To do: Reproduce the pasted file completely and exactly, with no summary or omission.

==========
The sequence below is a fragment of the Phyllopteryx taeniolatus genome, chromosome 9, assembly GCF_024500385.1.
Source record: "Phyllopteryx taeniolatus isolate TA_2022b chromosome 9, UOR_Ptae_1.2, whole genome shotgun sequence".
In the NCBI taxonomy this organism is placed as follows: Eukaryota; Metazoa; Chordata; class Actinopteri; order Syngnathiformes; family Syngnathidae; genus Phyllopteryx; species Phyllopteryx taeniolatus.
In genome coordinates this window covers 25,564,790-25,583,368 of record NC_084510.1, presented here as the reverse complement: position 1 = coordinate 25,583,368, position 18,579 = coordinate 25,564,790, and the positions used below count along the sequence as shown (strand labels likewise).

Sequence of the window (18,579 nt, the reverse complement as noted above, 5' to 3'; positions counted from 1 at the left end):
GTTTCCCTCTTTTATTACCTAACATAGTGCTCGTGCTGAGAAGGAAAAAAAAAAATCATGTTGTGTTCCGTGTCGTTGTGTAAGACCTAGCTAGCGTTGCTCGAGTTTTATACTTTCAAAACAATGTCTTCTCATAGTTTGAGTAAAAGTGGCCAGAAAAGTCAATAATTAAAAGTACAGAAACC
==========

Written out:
The sequence below is a fragment of the Phyllopteryx taeniolatus genome, chromosome 9, assembly GCF_024500385.1.
Source record: "Phyllopteryx taeniolatus isolate TA_2022b chromosome 9, UOR_Ptae_1.2, whole genome shotgun sequence".
In the NCBI taxonomy this organism is placed as follows: Eukaryota; Metazoa; Chordata; class Actinopteri; order Syngnathiformes; family Syngnathidae; genus Phyllopteryx; species Phyllopteryx taeniolatus.
In genome coordinates this window covers 25,564,790-25,583,368 of record NC_084510.1, presented here as the reverse complement: position 1 = coordinate 25,583,368, position 18,579 = coordinate 25,564,790, and the positions used below count along the sequence as shown (strand labels likewise).

Sequence of the window (18,579 nt, the reverse complement as noted above, 5' to 3'; positions counted from 1 at the left end):
GTTTCCCTCTTTTATTACCTAACATAGTGCTCGTGCTGAGAAGGAAAAAAAAAAATCATGTTGTGTTCCGTGTCGTTGTGTAAGACCTAGCTAGCGTTGCTCGAGTTTTATACTTTCAAAACAATGTCTTCTCATAGTTTGAGTAAAAGTGGCCAGAAAAGTCAATAATTAAAAGTACAGAAACC